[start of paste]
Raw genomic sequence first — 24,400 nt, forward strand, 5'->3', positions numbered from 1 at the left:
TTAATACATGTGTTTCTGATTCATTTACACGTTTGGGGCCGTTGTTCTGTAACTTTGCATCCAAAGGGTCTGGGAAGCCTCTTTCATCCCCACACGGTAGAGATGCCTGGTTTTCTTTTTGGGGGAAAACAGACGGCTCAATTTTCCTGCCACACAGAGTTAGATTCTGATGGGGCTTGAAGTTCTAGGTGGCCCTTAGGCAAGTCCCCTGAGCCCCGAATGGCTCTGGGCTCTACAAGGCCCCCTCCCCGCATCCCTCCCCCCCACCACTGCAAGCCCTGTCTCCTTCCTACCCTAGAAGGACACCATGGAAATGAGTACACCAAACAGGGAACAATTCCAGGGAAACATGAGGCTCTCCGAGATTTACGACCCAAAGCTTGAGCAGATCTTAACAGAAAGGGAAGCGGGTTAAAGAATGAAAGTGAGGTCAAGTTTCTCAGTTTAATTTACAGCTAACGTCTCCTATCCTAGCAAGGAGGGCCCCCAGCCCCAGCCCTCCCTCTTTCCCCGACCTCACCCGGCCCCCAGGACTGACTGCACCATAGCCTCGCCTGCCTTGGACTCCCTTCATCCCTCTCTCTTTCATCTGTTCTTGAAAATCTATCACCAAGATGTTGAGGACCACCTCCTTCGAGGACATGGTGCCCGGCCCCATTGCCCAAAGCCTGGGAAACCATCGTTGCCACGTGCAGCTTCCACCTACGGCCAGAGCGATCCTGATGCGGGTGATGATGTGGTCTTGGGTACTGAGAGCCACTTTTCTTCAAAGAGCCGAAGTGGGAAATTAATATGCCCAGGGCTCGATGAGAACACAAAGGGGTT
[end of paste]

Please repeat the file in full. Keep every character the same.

Raw genomic sequence first — 24,400 nt, forward strand, 5'->3', positions numbered from 1 at the left:
TTAATACATGTGTTTCTGATTCATTTACACGTTTGGGGCCGTTGTTCTGTAACTTTGCATCCAAAGGGTCTGGGAAGCCTCTTTCATCCCCACACGGTAGAGATGCCTGGTTTTCTTTTTGGGGGAAAACAGACGGCTCAATTTTCCTGCCACACAGAGTTAGATTCTGATGGGGCTTGAAGTTCTAGGTGGCCCTTAGGCAAGTCCCCTGAGCCCCGAATGGCTCTGGGCTCTACAAGGCCCCCTCCCCGCATCCCTCCCCCCCACCACTGCAAGCCCTGTCTCCTTCCTACCCTAGAAGGACACCATGGAAATGAGTACACCAAACAGGGAACAATTCCAGGGAAACATGAGGCTCTCCGAGATTTACGACCCAAAGCTTGAGCAGATCTTAACAGAAAGGGAAGCGGGTTAAAGAATGAAAGTGAGGTCAAGTTTCTCAGTTTAATTTACAGCTAACGTCTCCTATCCTAGCAAGGAGGGCCCCCAGCCCCAGCCCTCCCTCTTTCCCCGACCTCACCCGGCCCCCAGGACTGACTGCACCATAGCCTCGCCTGCCTTGGACTCCCTTCATCCCTCTCTCTTTCATCTGTTCTTGAAAATCTATCACCAAGATGTTGAGGACCACCTCCTTCGAGGACATGGTGCCCGGCCCCATTGCCCAAAGCCTGGGAAACCATCGTTGCCACGTGCAGCTTCCACCTACGGCCAGAGCGATCCTGATGCGGGTGATGATGTGGTCTTGGGTACTGAGAGCCACTTTTCTTCAAAGAGCCGAAGTGGGAAATTAATATGCCCAGGGCTCGATGAGAACACAAAGGGGTT